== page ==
Again, going by the America's own criteria and the World Bank's guidelines for the selection of its president, which the US and its partners updated only last year; and which stipulated that the ideal candidate for the World Bank post 'should have run a big organization and possess extensive diplomatic and multilateral experience'; the US and her allies should have cast their votes for Okonjo-Iweala. By her antecedents as No. 2 in the World Bank and two-time responsibilities in Nigeria as Minister with multiple portfolios which cover finance, development and tackling of corruption; Okonjo-Iweala has much better credentials than the American nominee, Jim Yong Kim.

However, in the battle for the World Bank head, the US and her European allies and Japan that control 54% of the voting rights shamelessly deployed them to thwart the aspirations of the rest of the world. This clearly showed that the US and her allies were not willing and ready to uphold their internationalist commitments and support meritocracy which they have always claimed to be at the core of their national credos.

The future will prove that they are on the wrong side of the tide of history. Allowing the obviously superior candidacy of Okonjo-Iweala to sail through was the one step which these Western nations needed to take in order to re-engineer the World Bank's legitimacy and relevance in the eyes of the poorest countries of the world. Now, these countries may begin to see the World Bank as 'their bank' and begin to look towards alternative sources of development finance such as private markets and China, thereby spelling doom for the future of the Bank, and leading to a waning of Western influence around the world.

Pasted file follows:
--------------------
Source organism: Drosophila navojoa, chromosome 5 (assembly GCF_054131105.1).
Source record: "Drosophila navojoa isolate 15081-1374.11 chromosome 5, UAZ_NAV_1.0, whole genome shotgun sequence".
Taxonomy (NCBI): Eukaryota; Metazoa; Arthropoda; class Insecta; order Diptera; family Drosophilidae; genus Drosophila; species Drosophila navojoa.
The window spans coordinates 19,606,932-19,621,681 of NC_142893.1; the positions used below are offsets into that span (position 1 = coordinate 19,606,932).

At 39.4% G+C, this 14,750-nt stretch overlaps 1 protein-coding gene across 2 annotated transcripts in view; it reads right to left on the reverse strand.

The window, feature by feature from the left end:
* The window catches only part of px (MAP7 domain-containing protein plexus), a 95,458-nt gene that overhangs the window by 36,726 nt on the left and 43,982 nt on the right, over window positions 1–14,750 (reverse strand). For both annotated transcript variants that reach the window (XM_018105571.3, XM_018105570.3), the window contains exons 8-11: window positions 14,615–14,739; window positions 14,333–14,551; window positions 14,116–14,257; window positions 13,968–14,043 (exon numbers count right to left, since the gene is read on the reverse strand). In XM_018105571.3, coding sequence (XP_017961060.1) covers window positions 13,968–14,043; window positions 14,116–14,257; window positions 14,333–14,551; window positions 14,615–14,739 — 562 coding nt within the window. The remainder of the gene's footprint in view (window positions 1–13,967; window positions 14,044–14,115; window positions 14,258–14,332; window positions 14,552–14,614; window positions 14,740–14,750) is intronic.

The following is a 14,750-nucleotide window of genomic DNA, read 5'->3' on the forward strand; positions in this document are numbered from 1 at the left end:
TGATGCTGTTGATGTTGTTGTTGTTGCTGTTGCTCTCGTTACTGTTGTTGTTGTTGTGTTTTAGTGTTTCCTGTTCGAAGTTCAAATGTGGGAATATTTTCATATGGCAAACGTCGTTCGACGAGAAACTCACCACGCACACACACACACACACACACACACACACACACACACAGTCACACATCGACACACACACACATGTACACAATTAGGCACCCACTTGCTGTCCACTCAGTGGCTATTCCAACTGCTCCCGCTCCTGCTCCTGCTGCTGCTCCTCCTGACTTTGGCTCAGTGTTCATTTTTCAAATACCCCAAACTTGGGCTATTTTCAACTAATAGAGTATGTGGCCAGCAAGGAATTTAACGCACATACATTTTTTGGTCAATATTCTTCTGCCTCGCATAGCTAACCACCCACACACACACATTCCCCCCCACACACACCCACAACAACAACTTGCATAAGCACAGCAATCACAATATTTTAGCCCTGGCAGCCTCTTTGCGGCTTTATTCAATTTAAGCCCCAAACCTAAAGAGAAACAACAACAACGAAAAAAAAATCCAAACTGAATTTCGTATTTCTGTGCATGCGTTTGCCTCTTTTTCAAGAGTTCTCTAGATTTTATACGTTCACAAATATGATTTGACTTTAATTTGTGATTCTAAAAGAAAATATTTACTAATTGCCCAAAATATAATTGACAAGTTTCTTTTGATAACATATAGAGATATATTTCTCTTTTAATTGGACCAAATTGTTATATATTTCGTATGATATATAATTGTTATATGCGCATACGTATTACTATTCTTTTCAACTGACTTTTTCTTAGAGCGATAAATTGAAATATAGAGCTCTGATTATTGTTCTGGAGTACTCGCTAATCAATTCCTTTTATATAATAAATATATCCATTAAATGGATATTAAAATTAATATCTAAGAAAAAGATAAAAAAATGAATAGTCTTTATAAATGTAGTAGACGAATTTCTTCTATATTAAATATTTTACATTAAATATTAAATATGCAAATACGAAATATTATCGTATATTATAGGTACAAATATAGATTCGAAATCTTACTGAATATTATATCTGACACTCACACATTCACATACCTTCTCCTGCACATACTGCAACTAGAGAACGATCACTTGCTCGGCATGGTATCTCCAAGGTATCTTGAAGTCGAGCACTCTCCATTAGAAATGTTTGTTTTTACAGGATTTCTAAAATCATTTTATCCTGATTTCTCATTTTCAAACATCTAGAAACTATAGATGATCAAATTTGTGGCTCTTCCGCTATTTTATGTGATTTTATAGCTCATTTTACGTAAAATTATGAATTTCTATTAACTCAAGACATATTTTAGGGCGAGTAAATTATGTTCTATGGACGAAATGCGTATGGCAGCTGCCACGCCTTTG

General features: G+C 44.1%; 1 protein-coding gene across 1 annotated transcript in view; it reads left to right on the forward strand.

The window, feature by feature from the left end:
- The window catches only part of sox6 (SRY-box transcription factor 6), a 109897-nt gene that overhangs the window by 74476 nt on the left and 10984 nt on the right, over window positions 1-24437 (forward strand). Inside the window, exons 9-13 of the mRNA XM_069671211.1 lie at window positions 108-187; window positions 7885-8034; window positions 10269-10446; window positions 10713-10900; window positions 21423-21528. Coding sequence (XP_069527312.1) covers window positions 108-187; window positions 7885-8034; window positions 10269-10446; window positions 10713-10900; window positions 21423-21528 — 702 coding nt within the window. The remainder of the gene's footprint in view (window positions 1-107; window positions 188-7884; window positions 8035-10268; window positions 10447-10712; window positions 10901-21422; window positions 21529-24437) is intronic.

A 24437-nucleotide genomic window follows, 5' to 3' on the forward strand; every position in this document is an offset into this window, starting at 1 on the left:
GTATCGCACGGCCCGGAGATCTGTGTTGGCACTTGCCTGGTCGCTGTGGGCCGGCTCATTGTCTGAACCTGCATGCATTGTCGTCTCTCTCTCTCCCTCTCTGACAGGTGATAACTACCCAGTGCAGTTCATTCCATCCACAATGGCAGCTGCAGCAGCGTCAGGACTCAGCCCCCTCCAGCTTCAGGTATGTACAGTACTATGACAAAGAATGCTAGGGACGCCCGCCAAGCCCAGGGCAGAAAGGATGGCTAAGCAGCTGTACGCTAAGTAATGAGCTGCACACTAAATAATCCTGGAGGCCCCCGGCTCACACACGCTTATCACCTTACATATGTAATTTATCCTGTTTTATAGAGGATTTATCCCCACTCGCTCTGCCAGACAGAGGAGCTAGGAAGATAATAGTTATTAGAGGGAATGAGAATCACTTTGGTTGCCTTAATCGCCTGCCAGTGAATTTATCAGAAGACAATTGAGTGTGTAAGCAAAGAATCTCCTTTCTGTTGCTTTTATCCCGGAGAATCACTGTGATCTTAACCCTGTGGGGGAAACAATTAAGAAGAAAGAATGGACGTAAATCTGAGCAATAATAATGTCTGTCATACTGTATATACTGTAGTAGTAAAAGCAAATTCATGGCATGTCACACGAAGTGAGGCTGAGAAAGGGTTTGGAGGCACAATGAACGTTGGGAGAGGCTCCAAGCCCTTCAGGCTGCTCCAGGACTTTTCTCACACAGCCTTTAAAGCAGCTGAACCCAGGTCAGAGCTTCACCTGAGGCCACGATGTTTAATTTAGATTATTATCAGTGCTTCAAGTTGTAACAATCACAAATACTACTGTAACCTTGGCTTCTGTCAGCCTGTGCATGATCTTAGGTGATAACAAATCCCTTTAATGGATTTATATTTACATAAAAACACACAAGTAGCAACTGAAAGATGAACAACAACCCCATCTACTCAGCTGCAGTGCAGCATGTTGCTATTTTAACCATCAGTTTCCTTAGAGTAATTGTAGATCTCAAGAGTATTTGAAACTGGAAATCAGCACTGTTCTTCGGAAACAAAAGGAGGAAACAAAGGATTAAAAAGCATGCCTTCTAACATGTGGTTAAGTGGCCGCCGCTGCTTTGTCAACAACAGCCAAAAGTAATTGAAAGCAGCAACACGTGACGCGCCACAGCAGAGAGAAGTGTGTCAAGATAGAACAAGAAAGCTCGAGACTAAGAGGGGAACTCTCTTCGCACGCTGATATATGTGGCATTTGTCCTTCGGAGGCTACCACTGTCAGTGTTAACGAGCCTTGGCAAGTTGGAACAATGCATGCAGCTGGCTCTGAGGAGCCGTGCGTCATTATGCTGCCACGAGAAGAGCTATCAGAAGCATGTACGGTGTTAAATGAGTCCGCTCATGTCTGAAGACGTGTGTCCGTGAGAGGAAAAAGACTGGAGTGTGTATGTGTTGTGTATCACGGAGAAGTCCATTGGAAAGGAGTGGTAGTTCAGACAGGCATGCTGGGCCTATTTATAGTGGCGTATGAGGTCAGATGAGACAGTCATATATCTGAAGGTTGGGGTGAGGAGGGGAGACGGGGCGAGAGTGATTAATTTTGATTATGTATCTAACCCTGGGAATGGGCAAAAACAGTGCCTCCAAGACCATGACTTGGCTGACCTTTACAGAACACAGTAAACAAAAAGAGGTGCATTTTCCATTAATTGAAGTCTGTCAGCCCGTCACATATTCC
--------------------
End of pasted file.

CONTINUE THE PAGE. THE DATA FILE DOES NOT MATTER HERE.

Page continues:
Okonjo-Iweala has proved to be not just a competent technocrat and manager of men and resources but has earned respect and plaudits as an admirable diplomat and catalyst of global development. She alone had outlined a compelling vision to re-invent the Bank and reinforce its relevance in the present rapidly changing world. The whole world knows that the whole process was neither democratic nor merit-based despite the claims of the US President, Barack Obama, in hailing Dr. Kim a few hours after his announcement.

In a swift riposte the South African Finance Minister, Pravin Gordhan, urged a 'look beyond the verbiage of democracy and the claims to democratic process and ask whether in substantive terms the institution has met the democratic test'? Of course, the answer is no. And, in her concession statement Okonjo-Iweala lucidly alluded as much when she said that 'with regard to the process, it is clear that we need to make it more open, transparent and merit-based. We need to make sure that we do not contribute to a democratic deficit in global governance'

After the initial disappointment and indignation of their dashed hopes following the Bank board's announcement of Dr. Kim as the new president, many Nigerians have decided to look on things with braver eyes and optimism. They feel that the world's loss should be Nigeria's gain. In the words of Engr. John Ezeoma, managing director of Rohi Nig. Ltd., a firm of chartered engineers; 'Dr. Ngozi Okonjo-Iweala has intimidating credentials which should have earned her the job had she the right (read American) passport. We are so proud of her. Indeed, it's bravo because she put up a very brave effort and led the developing to challenge an unjust order'.

But, now that things have turned out this way, Nigerian with one accord are calling on our Coordinating Minister of the economy and Minister of Finance to focus all her energies, passion, proficiency, commitment expertise, and experience on rolling back poverty at home and transforming our nation's economy into a world beater. Yes, we can!

Nwagbara is a visiting member of The Sun Editorial Board.